Anyway, once they convince the guy to take them to his country, set their machine up, and entrust his huge 7-pound rock to it, the team has Barney hidden inside to steal the diamond and pass it to Willy in a truck through a hole in the wall, and then they fake an overload of the machine and have Dan and Rollin slip out while a tape recording plays of them struggling to fix the machine from the rear. Inexplicably, even though the machine is clearly on the verge of exploding, the bad guys just stand there staring for over a minute and implicitly get killed in the blast. Which is kind of a “Huh?” ending. Just taking the diamond would’ve been enough to ruin the guy, and it doesn’t make sense that he would’ve been stupid enough to just stand there and wait to die. It’s an unnecessarily and illogically violent conclusion.

——

“The Legend”: The tape is hidden in the panel of an “out of service” elevator (which has the problem of many TV elevators in that you can see the floor is continuous with the hallway outside). It purports to self-destruct in 10 seconds (possibly the first time the phrase “This tape will self-destruct” has been spoken on this show), but then goes up no more than 3 seconds later.

The mission: Nazis again! For the second time this year, it’s up to the IMF to prevent the rise of the Fourth Reich. This time it’s not the sons of Hitler’s advisors, but actual veterans of the Reich, assembled by Rudd (Gunnar Hellstrom) on behalf of an unnamed “Commandant” who will spearhead the new Nazi Party. Dan uses age makeup to impersonate one of them, with Cinnamon as his daughter. (And the 1967 Steven Hill in old-age makeup doesn’t look much like Adam Schiff, though more than Captain Kirk in “The Deadly Years” looked like Denny Crane.) They’re shocked to discover that the Commandant is none other than Martin Bormann, Hitler’s secretary and right hand. In real life, Bormann was often suspected of having survived and gone into hiding in South America, and this story builds on that belief. (This was made before his remains were found, and well before they were genetically confirmed to be his.)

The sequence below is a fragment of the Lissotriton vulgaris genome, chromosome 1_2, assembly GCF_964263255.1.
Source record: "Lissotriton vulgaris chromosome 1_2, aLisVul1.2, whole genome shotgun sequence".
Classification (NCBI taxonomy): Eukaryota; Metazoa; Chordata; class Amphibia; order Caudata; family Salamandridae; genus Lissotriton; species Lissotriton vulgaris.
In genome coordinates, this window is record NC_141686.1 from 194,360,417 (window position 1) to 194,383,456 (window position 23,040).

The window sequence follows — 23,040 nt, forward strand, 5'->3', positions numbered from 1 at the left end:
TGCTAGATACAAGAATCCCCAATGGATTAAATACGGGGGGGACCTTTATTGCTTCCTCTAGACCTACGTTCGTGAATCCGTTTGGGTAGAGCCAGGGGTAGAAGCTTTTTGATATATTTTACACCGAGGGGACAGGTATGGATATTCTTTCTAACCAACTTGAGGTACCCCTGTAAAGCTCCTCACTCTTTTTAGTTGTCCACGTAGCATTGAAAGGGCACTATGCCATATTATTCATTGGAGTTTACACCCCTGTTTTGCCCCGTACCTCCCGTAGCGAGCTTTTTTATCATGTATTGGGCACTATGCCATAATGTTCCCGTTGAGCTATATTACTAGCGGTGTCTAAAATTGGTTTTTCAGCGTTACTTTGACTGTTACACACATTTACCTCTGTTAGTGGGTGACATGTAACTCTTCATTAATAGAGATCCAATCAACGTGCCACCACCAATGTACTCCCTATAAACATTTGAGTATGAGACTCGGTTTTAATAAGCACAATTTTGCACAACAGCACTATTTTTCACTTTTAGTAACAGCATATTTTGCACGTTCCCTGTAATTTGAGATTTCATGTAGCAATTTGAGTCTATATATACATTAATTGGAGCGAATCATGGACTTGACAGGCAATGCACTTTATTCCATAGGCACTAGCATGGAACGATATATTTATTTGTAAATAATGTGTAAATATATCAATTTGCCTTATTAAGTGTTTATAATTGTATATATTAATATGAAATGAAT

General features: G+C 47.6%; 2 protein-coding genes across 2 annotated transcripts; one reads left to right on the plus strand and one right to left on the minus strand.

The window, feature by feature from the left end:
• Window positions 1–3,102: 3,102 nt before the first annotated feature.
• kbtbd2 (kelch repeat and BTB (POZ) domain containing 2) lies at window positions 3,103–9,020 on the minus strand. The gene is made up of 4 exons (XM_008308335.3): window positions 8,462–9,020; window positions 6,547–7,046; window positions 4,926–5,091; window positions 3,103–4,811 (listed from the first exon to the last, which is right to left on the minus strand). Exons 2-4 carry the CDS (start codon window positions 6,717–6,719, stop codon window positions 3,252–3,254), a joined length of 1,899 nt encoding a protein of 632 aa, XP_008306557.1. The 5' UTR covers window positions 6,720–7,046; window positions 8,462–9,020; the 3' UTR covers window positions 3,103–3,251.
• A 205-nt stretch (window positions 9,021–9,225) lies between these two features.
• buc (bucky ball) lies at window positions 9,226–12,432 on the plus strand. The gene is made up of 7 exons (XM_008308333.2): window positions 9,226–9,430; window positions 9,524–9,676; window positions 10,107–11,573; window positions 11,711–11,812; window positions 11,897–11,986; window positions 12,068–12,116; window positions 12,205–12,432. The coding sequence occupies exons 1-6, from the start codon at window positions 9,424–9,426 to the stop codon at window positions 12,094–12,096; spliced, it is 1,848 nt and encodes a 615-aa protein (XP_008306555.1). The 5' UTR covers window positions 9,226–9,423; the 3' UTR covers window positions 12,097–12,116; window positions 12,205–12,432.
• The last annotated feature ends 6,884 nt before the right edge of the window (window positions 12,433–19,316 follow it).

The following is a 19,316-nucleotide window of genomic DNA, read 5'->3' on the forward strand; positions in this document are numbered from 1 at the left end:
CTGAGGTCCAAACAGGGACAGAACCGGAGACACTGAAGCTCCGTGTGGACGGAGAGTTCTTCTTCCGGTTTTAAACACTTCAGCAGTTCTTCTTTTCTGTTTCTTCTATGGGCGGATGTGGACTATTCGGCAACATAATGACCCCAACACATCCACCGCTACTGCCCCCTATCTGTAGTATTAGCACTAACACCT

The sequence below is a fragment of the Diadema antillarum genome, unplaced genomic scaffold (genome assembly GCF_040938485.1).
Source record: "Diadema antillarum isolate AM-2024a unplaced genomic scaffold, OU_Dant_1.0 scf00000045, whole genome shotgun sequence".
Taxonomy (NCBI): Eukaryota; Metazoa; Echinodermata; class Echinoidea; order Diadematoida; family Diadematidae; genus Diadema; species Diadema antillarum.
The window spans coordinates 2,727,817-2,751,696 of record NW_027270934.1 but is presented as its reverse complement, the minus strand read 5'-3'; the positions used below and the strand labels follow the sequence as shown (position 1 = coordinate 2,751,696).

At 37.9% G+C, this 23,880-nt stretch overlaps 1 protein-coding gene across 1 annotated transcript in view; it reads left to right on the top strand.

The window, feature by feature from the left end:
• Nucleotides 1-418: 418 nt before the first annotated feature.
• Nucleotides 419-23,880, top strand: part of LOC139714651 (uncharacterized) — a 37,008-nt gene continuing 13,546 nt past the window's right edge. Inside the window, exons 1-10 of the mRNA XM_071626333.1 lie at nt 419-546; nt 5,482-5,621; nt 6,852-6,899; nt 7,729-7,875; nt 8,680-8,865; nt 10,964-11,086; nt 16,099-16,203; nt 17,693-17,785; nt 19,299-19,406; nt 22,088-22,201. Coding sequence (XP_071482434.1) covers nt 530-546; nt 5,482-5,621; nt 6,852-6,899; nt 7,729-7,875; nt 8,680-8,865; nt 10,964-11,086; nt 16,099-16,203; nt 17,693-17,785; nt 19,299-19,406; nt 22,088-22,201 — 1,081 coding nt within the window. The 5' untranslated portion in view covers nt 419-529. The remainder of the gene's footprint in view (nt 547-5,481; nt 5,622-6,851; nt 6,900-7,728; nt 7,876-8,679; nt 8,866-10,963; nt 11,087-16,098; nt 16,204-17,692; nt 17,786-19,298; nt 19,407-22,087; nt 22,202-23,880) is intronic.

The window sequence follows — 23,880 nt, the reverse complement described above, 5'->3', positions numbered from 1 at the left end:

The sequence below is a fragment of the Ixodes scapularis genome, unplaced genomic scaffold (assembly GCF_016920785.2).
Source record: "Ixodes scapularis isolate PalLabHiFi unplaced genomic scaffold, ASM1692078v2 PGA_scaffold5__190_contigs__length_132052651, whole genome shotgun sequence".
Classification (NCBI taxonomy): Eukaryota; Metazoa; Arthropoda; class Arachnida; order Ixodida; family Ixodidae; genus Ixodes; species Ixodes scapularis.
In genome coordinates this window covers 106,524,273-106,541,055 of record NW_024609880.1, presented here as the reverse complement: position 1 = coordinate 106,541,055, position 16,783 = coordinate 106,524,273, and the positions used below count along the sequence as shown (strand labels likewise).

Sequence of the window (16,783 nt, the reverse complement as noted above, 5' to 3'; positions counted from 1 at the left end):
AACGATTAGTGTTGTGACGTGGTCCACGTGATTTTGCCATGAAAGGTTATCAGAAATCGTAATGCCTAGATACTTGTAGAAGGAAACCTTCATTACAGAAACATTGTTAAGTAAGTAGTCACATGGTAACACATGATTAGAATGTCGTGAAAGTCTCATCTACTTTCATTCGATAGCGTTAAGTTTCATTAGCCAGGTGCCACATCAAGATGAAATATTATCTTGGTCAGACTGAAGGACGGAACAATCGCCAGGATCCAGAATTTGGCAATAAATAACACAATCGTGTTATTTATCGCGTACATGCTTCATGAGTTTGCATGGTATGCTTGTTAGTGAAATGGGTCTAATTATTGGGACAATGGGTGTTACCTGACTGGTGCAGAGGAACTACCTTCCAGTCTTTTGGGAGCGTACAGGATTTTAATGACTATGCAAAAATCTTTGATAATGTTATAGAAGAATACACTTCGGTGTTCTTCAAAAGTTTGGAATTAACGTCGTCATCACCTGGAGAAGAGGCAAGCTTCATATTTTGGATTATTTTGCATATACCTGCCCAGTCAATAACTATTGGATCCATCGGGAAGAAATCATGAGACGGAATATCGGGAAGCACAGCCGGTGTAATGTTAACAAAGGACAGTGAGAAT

While the other team members stage distractions, Dan tries to break in and assassinate the invalid Bormann, hidden behind curtains in his sickbed — only to discover that it’s just a dummy and a set of tape recordings in Rudd’s own processed voice. Which would’ve worked better if “Bormann” hadn’t obviously been a dummy from the moment we first saw him. I assume the intent was to hide that revelation from the audience until Dan found out, in which case the makers of the episode failed miserably. That failure badly undermines the first half of the episode.

So Rudd is using the legend of Bormann to set himself up as the rightful heir to, uh, Fuhrerdom. In a way, he’s emulating the real Bormann, who gained great power by controlling access to Hitler, becoming, in some historians’ view, the de facto leader of Germany. Rudd is controlling access to his fake Bormann, but he has things all set up for “Bormann” to pass the reins on to him.